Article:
As promised in my post of December 16, here are the illustrations from Parashah Va-Yiggash which is read tomorrow on the Sabbath. In this concluding chapter of Joseph’s story, the young prodigy and dream master is now a grown man with his own family. As Grand Vizier to Pharaoh, he is the second most powerful player in Egypt now tasked with managing food distribution for the country during a prolonged famine (which he fortunately foresaw). Yet, like all of us at one time or another, he is also faced with an ill and aging parent. Through circumstances of destiny, he has not seen his father Jacob for many years. Nevertheless, his love and childhood memories remain true enough to spur him to dramatic action.
Having learned that his father is dying, Joseph orders his chariot prepared and leaves immediately for what will be a final visit. Below him is a map of Goshen, the land that Joseph has promised for Israelite resettlement in the wake of the famine. The map is in the shape of a hand symbolizing Joseph reaching out to his people. It is also a nod to the illustrated allegorical maps of the Holy Land found in Heinrick Bunting’s Itinerarium Sacra Scripturae, or Travels According to the Scriptures, first published in 1581. Below, Joseph and Jacob are seen in an emotional embrace, the former having cast aside his formal court wig and scepter as evidence of his true identity as a son of Israel. You might notice that Jacob’s foot is twisted as a reminder of his angelic confrontation and dramatic transition from a man named Jacob to that of Israel, the progenitor of the twelves tribes of Israel. The young girl in the foreground is Serakh Bat Asher, the legendary daughter of Jacob’s son Asher. She earned immortality for her kindness to old Jacob who had given up hope of ever seeing his son Joseph after his tragic disappearance long ago. So as not to shock him in his fragile state, she is said to have played her harp embedding the news that Joseph was alive in a song. When we need a complex story like this one to yield an understanding of a basic human value, in this case, of chesed (the fourth of the ten sefirot) or kindness, it may be that we must earn that understanding intellectually before we can manifest it unconditionally and unmotivated in ourselves and towards those we love and cherish.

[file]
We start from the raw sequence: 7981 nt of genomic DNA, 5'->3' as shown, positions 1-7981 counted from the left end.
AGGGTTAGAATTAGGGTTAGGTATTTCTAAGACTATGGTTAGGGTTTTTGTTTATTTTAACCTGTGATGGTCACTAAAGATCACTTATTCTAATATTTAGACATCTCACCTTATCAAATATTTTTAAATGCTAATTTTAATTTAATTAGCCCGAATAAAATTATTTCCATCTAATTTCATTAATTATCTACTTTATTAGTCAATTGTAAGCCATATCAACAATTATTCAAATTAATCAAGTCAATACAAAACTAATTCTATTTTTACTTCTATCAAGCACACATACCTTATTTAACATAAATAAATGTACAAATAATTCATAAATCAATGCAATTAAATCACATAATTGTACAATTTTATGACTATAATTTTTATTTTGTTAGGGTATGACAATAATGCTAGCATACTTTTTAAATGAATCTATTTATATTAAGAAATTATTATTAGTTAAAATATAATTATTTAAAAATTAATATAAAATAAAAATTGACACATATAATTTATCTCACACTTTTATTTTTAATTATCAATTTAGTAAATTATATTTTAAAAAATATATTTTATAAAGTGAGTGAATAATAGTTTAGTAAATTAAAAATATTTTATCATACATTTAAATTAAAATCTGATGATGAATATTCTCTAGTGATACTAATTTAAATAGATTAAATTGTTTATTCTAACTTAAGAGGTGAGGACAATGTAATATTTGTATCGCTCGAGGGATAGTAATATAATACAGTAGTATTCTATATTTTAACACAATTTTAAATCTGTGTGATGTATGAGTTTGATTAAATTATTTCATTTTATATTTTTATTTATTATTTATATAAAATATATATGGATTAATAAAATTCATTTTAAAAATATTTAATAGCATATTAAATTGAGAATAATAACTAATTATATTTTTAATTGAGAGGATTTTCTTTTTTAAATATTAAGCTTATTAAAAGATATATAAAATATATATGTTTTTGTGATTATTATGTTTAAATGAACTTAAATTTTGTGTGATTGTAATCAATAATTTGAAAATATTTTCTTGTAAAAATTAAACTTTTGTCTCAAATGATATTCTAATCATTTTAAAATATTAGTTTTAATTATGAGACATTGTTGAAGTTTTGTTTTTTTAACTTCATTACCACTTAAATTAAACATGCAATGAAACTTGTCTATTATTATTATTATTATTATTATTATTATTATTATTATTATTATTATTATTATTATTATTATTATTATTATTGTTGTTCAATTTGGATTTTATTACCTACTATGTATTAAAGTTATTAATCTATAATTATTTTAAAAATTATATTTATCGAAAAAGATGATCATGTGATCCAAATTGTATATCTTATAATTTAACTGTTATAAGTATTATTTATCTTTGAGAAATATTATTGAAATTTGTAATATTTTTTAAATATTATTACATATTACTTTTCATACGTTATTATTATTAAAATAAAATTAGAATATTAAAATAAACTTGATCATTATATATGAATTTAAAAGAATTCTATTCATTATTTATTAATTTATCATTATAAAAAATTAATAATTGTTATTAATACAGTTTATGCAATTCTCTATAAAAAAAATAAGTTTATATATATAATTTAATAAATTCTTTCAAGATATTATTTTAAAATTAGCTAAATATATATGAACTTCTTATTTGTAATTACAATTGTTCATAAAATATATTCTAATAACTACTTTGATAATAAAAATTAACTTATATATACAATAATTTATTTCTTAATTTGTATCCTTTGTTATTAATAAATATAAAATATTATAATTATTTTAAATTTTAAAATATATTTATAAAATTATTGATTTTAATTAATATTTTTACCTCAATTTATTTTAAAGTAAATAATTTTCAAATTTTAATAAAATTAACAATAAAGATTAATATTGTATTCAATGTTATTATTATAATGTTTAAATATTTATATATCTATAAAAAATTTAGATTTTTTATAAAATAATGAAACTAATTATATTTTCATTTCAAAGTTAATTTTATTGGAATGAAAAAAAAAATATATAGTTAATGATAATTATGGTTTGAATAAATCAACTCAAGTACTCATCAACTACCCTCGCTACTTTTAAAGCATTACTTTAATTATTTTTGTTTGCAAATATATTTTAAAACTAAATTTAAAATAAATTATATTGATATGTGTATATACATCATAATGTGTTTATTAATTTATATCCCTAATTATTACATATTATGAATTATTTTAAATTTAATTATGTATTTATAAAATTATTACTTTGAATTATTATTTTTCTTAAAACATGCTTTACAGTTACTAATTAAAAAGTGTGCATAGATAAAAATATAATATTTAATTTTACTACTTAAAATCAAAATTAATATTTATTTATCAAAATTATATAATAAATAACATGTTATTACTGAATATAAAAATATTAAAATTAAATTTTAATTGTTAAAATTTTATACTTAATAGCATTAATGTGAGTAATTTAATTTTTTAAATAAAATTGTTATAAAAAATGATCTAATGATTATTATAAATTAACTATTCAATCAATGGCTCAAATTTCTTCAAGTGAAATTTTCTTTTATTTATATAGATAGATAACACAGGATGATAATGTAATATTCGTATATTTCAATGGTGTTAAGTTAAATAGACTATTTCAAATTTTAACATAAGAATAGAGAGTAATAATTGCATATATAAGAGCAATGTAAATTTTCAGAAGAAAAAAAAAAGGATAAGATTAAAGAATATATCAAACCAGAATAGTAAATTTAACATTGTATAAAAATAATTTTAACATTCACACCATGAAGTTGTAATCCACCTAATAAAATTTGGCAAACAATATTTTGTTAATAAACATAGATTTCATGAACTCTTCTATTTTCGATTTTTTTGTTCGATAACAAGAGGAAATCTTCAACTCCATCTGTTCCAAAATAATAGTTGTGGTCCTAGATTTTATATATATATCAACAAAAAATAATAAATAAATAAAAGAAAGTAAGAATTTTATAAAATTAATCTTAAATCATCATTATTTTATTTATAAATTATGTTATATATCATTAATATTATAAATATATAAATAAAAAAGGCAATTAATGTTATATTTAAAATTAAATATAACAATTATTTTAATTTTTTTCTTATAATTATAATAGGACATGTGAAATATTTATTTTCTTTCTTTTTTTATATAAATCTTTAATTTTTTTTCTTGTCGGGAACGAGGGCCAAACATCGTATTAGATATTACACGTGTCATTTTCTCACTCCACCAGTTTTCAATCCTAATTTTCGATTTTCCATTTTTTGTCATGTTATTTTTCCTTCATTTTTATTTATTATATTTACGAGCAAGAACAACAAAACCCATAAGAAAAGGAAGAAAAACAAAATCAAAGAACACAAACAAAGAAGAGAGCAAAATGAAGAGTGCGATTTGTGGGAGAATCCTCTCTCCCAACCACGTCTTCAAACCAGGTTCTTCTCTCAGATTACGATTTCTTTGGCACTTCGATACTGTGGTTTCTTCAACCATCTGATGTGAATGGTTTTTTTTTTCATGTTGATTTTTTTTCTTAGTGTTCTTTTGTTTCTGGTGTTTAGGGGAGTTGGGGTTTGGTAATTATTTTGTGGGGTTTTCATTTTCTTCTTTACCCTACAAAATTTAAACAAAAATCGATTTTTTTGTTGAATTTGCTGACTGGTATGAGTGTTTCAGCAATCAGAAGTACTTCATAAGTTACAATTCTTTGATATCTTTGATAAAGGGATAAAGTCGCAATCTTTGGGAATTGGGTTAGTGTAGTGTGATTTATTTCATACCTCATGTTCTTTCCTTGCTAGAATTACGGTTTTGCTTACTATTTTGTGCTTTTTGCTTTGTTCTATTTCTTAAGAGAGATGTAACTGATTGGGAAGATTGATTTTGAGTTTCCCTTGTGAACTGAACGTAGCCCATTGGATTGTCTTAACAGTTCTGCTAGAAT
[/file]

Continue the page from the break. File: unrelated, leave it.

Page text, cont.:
These images are from my book, Between Heaven & Earth: An Illuminated Torah Commentary (Pomegranate, 2009) which can be purchased directly from the publisher at this link: http://www.pomegranate.com/a166.html or from Amazon: amzn.to/gZSp5j where you will also find several reviews.